I’ve written previously about how we misunderstand the intelligence of people on the autism spectrum. We evaluate their intelligence with tests and observations that measure a narrow slice of the intelligence continuum and then judge them by their ability to socialize with us.
Neurotypical vs. Autistic Culture
Neurotypical people—a term for individuals without autism coined by people with autism—living in a neurotypical world, consider our present culture and socialization methods to be “correct,” and never pause to think how woefully we socialize with autistic people based on those standards. For example, we may become flustered while conversing with an autistic person when they fail to make eye contact with us. They might just as easily perceive us as poorly socialized when we insist on staring at them during a conversation.
Neither group is wrong; we’re just different. In order to better help autistic people navigate the neurotypical world, perhaps we ought to re-shape parts of that world to conform to their differences. This is precisely what we’re doing when we build ramps for people in wheelchairs or post signs in other languages for foreign visitors.
I’ve spoken about this at length with Dr. Sue Fletcher-Watson, a Chancellor’s Fellow at the University of Edinburgh’s Centre for Clinical Brain Sciences. She has done significant research on intelligence and socialization of individuals on the autism spectrum. Her conclusions reverberate with me and my experiences in the field.
Some Simple Adjustments
An autistic friend visited Dr. Fletcher-Watson for dinner and asked in advance what time she should leave. She knew that she would not be able to read the subtle cues neurotypical people understand as indicating it is time to go. Armed in advance with a time to leave, her departure avoided the awkwardness that might otherwise have ensued.
Dr. Fletcher-Watson has proposed involving autistic people in designing environments for others like them. She is also developing peer support models that match newly-diagnosed autistic adults with those who have learned how to accommodate their autism to the neurotypical world and pairing parents of autistic children with autistic adults.
Dr. Fletcher-Watson described for me how that might work: “Just imagine having an autistic guy come ’round and look in your house and say, ‘The hum from your fridge is very loud for me, so maybe you can find a way to make that quieter.’ Or, ‘These lights are very harsh.’ Or, you know, ‘This fabric feels uncomfortable.’ Articulating all of those things that maybe a child would not be able to articulate.”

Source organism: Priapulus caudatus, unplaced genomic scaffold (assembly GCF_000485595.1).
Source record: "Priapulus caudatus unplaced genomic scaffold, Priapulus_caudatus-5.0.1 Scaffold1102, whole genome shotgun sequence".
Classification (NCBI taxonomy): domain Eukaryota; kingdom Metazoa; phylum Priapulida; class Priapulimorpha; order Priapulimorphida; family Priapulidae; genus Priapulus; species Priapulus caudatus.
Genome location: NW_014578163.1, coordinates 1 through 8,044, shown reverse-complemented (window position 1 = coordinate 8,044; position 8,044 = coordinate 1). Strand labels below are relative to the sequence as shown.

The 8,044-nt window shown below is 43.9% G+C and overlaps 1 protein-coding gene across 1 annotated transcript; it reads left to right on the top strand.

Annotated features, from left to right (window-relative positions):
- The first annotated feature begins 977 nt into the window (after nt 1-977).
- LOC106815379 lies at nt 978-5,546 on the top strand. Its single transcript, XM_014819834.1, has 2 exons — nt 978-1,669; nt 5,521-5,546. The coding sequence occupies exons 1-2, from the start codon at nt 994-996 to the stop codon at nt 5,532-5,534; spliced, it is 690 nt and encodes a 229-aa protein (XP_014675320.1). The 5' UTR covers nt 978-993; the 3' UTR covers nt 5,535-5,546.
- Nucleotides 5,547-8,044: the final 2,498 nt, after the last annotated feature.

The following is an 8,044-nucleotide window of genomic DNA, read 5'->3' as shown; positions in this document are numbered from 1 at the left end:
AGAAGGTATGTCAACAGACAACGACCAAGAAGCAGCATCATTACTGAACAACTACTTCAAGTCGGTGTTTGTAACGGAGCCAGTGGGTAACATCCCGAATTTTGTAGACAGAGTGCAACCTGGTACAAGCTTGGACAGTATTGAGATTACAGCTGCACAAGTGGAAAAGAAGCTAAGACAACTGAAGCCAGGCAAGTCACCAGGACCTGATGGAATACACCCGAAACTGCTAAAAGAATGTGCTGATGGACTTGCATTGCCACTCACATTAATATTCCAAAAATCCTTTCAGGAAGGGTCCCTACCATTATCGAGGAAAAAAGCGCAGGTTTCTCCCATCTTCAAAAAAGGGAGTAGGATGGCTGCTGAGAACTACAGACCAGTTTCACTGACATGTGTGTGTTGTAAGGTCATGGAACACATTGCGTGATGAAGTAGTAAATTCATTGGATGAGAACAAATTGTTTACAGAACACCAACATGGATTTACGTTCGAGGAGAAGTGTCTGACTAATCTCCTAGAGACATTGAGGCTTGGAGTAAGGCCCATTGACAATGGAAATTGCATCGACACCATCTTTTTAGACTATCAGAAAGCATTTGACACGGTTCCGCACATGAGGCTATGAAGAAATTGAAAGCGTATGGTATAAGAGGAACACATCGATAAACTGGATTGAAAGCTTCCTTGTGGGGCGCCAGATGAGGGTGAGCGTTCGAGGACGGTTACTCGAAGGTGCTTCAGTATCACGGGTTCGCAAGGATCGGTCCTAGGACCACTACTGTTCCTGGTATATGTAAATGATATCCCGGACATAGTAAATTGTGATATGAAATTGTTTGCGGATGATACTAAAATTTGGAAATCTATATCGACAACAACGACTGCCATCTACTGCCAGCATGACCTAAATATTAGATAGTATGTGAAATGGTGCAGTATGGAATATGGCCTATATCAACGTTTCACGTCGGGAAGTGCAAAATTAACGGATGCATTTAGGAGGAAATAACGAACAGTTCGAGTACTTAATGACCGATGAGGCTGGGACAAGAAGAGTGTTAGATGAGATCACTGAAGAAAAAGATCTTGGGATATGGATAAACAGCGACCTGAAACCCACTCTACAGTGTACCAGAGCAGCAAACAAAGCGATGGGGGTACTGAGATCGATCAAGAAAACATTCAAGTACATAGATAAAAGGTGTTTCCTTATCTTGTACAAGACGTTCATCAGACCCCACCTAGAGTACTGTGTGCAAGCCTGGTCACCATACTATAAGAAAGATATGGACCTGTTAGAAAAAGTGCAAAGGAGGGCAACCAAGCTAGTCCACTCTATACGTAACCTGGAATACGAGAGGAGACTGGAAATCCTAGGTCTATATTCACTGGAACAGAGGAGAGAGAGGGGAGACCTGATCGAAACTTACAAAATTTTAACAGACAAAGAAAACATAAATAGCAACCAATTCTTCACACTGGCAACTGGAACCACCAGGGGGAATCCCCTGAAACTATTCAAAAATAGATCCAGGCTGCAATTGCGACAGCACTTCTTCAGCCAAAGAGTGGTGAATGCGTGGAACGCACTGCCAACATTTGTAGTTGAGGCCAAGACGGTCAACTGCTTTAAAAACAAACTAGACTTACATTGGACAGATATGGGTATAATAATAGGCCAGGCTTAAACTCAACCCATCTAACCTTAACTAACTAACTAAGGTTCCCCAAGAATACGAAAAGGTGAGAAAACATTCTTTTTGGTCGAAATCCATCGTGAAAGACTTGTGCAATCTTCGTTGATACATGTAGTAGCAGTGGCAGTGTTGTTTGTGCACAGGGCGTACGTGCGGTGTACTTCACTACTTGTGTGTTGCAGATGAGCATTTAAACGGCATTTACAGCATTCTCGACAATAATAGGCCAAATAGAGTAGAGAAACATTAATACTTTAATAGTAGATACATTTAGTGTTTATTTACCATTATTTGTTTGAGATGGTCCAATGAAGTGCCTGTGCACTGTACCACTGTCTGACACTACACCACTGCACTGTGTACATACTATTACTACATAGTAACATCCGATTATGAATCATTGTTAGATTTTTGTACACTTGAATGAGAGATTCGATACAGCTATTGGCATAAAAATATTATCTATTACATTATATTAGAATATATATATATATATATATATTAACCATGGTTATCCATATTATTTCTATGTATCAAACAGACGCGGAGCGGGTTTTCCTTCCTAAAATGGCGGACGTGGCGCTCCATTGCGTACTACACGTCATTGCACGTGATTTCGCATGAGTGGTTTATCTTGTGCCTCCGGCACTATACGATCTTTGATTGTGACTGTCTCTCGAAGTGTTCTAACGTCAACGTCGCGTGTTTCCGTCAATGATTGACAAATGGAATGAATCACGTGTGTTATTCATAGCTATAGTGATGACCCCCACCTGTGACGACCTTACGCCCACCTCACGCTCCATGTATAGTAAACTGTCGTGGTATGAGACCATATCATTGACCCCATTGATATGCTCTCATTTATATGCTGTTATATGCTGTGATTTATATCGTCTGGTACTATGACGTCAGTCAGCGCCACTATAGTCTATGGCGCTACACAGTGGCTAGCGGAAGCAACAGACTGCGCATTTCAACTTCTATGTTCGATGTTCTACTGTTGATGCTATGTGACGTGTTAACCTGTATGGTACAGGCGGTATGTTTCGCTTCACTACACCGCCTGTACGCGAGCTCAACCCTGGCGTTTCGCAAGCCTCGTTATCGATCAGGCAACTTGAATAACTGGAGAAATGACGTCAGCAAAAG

Let’s Measure What Matters
Greater dedication to the real-world needs of autistic people might lead us to a different set of metrics. Maybe reading and writing aren’t nearly as important for some autistic people’s ability to function in the world as other skills and areas of learning. For example, a young man I know runs a food delivery business. He takes orders from various companies, reliably gets the orders right and makes correct change, and generally possesses the skills necessary to complete the job.
As a boy, he was removed from public school because of his behavioral issues. When his parents brought him home, they eliminated many of the sensory inputs in his home environment and were able to foster his learning and independence through different therapeutic approaches. Now, with a little support and mentoring, he has a job, a girlfriend, a roommate, and a self-determined life. Maybe he can’t check all the right the boxes on an assessment test of skills that measure standard conceptions of intelligence, but he is functioning well in the neurotypical world.
A more strategic approach to analyzing how we measure success for individuals with autism is indicated, to replace the rudimentary box-checking now in place. It must take into account real-world skills that accrue to the long-term benefit of those affected. Accomplishing this would be one small but significant step forward in their care and education.
You can find further reading on this and other subjects in autism services in my book, Autism Matters.